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Import competition and firm refocusing

Author

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  • Runjuan Liu

Abstract

Recent theoretical work predicts a new margin of firm adjustment to trade liberalization; that is, multi-product firms alter their product mix to focus on their core competencies in response to trade liberalization. Using detailed product data from U.S. public firms, I find strong empirical support for this prediction. Specifically, import competition leads multi-product firms to drop peripheral products to refocus on core production. The weaker the linkages that a peripheral product shares with the core (as measured by the extent of joint sales, joint procurement, joint production, and joint sectorship), the more likely the peripheral product is to be divested in response to import competition.

Suggested Citation

  • Runjuan Liu, 2010. "Import competition and firm refocusing," Canadian Journal of Economics, Canadian Economics Association, vol. 43(2), pages 440-466, May.
  • Handle: RePEc:cje:issued:v:43:y:2010:i:2:p:440-466
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    Citations

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    Cited by:

    1. Breinlich, Holger & Soderbery, Anson & Wright, Greg C., 2014. "From selling goods to selling services: firm responses to trade liberalization," LSE Research Online Documents on Economics 60523, London School of Economics and Political Science, LSE Library.
    2. Zajc Kejžar, Katja, 2016. "Shutdown versus M&A: An empirical investigation of Slovenian incumbent firms’ responses to foreign competition," Economic Systems, Elsevier, vol. 40(2), pages 247-259.
    3. Damoun Ashournia & Jakob Munch & Daniel Nguyen, 2014. "The Impact of Chinese Import Penetration on Danish Firms and Workers," Economics Series Working Papers 703, University of Oxford, Department of Economics.
    4. Liu, Runjuan & Rosell, Carlos, 2013. "Import competition, multi-product firms, and basic innovation," Journal of International Economics, Elsevier, vol. 91(2), pages 220-234.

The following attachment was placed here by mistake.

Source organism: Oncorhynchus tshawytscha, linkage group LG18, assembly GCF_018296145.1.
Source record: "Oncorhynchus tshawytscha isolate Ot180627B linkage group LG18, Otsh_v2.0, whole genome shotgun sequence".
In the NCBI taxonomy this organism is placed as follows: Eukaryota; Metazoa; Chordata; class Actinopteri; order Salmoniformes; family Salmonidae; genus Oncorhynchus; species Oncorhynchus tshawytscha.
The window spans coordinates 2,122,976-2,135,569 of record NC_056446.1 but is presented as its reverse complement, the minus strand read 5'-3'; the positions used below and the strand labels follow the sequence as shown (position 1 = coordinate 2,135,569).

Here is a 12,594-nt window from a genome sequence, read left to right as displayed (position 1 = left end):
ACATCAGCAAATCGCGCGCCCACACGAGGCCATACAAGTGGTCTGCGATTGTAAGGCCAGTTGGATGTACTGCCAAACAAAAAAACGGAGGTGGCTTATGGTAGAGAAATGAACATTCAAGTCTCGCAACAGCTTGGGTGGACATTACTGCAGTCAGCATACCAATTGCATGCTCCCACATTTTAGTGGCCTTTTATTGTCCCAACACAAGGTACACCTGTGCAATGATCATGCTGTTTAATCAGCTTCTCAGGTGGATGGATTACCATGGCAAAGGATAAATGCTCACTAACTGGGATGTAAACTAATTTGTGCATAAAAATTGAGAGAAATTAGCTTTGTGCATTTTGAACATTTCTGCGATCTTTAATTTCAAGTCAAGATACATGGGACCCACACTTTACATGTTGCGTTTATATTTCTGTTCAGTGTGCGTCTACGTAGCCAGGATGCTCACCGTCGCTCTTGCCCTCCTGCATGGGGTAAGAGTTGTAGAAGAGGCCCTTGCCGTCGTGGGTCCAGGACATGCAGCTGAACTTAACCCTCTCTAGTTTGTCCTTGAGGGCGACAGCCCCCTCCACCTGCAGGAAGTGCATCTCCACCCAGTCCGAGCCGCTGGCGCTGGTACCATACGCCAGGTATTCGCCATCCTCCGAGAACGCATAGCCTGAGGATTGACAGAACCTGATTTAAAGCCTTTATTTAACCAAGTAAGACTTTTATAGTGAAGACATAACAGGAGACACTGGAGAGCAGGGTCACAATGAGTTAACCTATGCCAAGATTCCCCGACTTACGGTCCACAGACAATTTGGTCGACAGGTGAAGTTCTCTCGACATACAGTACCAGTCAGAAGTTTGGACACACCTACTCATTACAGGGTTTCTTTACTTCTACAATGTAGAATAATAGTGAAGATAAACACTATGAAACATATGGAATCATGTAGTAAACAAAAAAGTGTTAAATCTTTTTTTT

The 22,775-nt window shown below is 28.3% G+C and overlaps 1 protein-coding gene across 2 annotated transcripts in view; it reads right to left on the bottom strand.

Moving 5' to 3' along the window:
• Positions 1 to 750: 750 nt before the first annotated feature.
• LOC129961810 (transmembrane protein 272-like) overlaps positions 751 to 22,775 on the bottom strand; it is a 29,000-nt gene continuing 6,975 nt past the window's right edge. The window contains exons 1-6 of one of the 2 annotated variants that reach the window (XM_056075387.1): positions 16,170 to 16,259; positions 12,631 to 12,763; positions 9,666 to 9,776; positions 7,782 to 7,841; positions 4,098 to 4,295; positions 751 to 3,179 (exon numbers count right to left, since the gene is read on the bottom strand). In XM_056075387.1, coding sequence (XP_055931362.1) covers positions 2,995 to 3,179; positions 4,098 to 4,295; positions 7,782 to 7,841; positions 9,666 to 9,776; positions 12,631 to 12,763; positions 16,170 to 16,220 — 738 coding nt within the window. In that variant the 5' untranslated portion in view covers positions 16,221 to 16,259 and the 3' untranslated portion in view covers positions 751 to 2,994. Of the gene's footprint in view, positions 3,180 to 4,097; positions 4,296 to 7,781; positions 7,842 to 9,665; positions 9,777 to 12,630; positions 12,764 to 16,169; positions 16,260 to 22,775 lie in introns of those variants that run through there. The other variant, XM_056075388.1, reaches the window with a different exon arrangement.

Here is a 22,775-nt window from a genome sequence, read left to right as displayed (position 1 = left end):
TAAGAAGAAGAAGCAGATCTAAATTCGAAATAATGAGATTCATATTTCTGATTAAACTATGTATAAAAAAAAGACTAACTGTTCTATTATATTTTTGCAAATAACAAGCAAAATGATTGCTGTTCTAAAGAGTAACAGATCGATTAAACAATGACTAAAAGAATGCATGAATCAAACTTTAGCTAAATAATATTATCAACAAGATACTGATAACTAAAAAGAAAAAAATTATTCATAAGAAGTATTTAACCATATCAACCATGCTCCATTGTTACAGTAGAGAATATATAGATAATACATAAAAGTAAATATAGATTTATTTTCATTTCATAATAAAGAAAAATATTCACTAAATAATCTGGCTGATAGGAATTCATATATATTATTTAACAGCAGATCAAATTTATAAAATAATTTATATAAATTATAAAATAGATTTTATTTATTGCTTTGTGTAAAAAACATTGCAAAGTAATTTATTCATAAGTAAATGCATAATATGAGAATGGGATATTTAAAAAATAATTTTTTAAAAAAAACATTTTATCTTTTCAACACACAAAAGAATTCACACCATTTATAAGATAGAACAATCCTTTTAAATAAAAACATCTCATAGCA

5. Ma, Yue & Tang, Heiwai & Zhang, Yifan, 2014. "Factor Intensity, product switching, and productivity: Evidence from Chinese exporters," Journal of International Economics, Elsevier, vol. 92(2), pages 349-362.
    6. Iacovone, Leonardo & Rauch, Ferdinand & Winters, L. Alan, 2013. "Trade as an engine of creative destruction: Mexican experience with Chinese competition," Journal of International Economics, Elsevier, vol. 89(2), pages 379-392.
    7. Rudy Colacicco, 2015. "Ten Years Of General Oligopolistic Equilibrium: A Survey," Journal of Economic Surveys, Wiley Blackwell, vol. 29(5), pages 965-992, December.
    8. Xu, Jiayun & Mao, Qilin & Tong, Jiadong, 2016. "The impact of exchange rate movements on multi-product firms' export performance: Evidence from China," China Economic Review, Elsevier, vol. 39(C), pages 46-62.
    9. Boehm, Johannes & Dhingra, Swati & Morrow, John, 2016. "Swimming upstream: input-output linkages and thedirection of product adoption," LSE Research Online Documents on Economics 66418, London School of Economics and Political Science, LSE Library.
    10. Arita, Shawn & Hemanchandra, Dilini & Leung, PingSun, 0. "Can Local Farms Survive Globalization?," Agricultural and Resource Economics Review, Northeastern Agricultural and Resource Economics Association.
    11. Lopresti, John, 2016. "Multiproduct firms and product scope adjustment in trade," Journal of International Economics, Elsevier, vol. 100(C), pages 160-173.
    12. Arita, Shawn & Hemanchandra, Dilini & Leung, PingSun, 2014. "Can Local Farms Survive Globalization?," Agricultural and Resource Economics Review, Northeastern Agricultural and Resource Economics Association, vol. 43(2), August.

    More about this item

    JEL classification:

    • F10 - International Economics - - Trade - - - General
    • F15 - International Economics - - Trade - - - Economic Integration
    • L23 - Industrial Organization - - Firm Objectives, Organization, and Behavior - - - Organization of Production

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